As Eugene (and Gertrude) note, varying your right hand position along the length of the string can produce different colors, appropriate to specific effects you are trying to achieve in the music you are playing. You might, for instance, play a repeated phrase first with the plectrum over the scratch-plate, then repeat it near the top of the sound hole for a different color in addition to a different dynamic.
Another thing to note is that as your left hand moves up the fretboard into higher positions, the string is made functionally shorter (this is especially notable on the mandolin). It often makes sense to move the right hand as well to keep the impact of the pick at the same relative location on the string. In other words, in a higher position I might play with the plectrum well over the sound-hole... not to achieve a sul tasto sound... but to keep the sound color consistent with that of lower positions.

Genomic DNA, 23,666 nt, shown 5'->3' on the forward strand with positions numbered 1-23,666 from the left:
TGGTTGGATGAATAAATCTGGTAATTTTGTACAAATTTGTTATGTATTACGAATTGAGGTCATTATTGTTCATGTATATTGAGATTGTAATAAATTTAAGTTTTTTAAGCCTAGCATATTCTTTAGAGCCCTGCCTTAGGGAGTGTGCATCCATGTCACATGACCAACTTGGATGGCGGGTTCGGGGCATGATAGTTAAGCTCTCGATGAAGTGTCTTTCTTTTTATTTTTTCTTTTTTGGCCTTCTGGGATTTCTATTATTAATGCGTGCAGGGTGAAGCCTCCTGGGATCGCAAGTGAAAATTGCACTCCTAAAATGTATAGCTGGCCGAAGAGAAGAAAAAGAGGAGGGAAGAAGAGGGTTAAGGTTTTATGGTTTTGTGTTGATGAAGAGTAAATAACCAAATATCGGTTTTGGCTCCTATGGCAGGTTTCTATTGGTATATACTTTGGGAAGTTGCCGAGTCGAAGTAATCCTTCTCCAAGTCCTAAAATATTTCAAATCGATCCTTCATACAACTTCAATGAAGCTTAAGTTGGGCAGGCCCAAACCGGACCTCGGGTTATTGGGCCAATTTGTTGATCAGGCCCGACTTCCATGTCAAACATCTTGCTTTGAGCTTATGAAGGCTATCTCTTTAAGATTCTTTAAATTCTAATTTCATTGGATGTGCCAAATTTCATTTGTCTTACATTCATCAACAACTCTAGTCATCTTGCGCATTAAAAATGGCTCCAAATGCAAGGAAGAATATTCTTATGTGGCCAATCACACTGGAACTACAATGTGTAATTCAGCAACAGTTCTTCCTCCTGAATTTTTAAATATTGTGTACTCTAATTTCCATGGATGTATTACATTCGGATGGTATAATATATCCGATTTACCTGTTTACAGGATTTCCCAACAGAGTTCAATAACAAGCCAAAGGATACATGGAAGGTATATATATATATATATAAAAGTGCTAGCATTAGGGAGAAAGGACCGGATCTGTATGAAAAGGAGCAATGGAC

All of this points to having a right-hand technique that does not "plant" the arm in an imovable position on either the bridge, or the body of the instrument.
"The effect is pretty at first... It is disquieting to find that there are nineteen people in England who can play the mandolin; and I sincerely hope the number may not increase."
- George Bernard Shaw, Times of London, December 12, 1893